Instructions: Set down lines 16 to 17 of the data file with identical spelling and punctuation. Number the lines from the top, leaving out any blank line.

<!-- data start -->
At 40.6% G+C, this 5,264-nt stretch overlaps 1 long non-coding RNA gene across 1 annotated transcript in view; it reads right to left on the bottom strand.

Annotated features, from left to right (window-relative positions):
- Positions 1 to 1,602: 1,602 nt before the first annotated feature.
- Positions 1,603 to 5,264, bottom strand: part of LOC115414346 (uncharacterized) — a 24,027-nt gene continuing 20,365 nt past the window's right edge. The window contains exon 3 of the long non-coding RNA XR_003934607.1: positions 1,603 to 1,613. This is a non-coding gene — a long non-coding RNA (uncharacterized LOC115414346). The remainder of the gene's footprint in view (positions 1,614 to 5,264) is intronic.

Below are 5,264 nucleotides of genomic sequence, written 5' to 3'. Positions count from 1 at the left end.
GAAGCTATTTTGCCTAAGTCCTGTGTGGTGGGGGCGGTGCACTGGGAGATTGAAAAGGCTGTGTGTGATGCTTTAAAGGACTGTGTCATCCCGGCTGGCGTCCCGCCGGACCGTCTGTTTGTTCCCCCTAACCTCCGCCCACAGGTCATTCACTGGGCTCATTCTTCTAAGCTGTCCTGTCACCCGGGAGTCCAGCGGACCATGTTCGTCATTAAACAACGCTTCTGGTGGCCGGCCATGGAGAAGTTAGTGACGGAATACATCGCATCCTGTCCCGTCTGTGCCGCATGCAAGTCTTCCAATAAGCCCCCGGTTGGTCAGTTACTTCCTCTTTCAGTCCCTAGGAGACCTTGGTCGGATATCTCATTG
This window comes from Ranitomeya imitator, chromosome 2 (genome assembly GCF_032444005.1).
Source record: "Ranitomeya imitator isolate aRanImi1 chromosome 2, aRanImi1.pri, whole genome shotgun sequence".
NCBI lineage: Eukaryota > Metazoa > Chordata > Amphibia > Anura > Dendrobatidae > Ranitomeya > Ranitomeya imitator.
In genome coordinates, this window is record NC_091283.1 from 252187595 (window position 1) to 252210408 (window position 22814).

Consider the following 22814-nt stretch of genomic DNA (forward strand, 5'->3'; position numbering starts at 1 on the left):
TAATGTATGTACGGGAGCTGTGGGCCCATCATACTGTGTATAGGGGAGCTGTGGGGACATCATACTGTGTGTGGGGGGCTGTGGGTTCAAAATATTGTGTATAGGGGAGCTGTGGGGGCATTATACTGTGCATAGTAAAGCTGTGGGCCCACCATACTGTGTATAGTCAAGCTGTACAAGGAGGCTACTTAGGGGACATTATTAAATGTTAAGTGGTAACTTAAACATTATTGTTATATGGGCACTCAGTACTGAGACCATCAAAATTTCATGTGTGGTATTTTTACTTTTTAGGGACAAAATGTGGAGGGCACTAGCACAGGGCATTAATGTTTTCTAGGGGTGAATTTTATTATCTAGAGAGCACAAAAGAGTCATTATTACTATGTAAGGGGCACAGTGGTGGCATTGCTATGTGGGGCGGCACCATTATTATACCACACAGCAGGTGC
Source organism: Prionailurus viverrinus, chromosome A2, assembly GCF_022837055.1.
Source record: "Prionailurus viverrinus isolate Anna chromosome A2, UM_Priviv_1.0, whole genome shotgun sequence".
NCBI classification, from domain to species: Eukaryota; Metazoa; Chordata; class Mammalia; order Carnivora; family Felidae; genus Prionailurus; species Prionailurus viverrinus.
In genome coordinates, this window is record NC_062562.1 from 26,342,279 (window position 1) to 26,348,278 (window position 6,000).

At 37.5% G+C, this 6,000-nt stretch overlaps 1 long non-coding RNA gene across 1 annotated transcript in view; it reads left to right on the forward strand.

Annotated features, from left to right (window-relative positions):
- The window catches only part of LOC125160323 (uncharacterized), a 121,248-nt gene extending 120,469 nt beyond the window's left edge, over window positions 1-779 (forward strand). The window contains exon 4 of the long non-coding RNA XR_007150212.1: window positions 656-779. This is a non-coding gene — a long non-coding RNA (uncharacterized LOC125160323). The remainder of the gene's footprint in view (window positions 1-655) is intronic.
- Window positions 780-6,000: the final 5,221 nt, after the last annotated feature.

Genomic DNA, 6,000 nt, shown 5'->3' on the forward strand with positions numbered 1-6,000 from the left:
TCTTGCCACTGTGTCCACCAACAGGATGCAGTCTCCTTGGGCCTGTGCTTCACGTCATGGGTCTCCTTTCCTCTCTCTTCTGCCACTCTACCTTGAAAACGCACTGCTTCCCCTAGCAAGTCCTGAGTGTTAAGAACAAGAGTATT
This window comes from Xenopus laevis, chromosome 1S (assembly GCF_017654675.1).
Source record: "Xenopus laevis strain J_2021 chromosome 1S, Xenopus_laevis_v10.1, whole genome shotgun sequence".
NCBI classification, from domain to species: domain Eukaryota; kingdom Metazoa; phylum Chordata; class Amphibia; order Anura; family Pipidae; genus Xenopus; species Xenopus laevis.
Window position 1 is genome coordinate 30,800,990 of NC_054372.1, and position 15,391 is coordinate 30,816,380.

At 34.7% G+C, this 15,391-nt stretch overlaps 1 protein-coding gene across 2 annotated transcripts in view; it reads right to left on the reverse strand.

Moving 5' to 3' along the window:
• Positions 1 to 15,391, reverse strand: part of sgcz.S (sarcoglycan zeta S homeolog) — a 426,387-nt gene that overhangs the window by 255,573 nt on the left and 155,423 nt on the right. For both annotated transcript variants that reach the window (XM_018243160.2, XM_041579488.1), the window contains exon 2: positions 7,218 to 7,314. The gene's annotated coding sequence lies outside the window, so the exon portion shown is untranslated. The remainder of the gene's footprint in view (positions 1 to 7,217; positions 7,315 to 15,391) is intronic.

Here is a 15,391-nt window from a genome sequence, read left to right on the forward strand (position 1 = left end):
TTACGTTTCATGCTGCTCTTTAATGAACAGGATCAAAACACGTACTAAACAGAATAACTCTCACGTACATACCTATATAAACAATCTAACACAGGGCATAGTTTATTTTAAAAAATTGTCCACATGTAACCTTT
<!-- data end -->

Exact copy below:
In genome coordinates, this window is record NC_062562.1 from 26,342,279 (window position 1) to 26,348,278 (window position 6,000).

At 37.5% G+C, this 6,000-nt stretch overlaps 1 long non-coding RNA gene across 1 annotated transcript in view; it reads left to right on the forward strand.